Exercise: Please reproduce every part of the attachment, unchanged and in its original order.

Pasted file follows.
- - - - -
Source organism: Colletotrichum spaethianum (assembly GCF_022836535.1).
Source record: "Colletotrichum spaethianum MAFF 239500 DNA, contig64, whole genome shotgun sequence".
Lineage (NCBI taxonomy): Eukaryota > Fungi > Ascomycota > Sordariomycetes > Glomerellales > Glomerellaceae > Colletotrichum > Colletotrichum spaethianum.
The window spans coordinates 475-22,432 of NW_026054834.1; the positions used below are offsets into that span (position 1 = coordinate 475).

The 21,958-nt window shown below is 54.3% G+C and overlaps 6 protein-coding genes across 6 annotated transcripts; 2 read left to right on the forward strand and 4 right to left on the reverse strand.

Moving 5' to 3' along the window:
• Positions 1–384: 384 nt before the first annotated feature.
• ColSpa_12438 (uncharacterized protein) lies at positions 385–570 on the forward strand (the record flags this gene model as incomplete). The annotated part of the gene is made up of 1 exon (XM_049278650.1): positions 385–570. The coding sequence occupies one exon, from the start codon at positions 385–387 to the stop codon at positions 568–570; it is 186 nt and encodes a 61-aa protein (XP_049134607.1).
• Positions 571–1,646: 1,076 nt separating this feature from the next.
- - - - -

Source organism: Colletotrichum spaethianum (assembly GCF_022836535.1).
Source record: "Colletotrichum spaethianum MAFF 239500 DNA, contig64, whole genome shotgun sequence".
Lineage (NCBI taxonomy): Eukaryota > Fungi > Ascomycota > Sordariomycetes > Glomerellales > Glomerellaceae > Colletotrichum > Colletotrichum spaethianum.
The window spans coordinates 475-22,432 of NW_026054834.1; the positions used below are offsets into that span (position 1 = coordinate 475).

The 21,958-nt window shown below is 54.3% G+C and overlaps 6 protein-coding genes across 6 annotated transcripts; 2 read left to right on the forward strand and 4 right to left on the reverse strand.

Moving 5' to 3' along the window:
• Positions 1–384: 384 nt before the first annotated feature.
• ColSpa_12438 (uncharacterized protein) lies at positions 385–570 on the forward strand (the record flags this gene model as incomplete). The annotated part of the gene is made up of 1 exon (XM_049278650.1): positions 385–570. The coding sequence occupies one exon, from the start codon at positions 385–387 to the stop codon at positions 568–570; it is 186 nt and encodes a 61-aa protein (XP_049134607.1).
• Positions 571–1,646: 1,076 nt separating this feature from the next.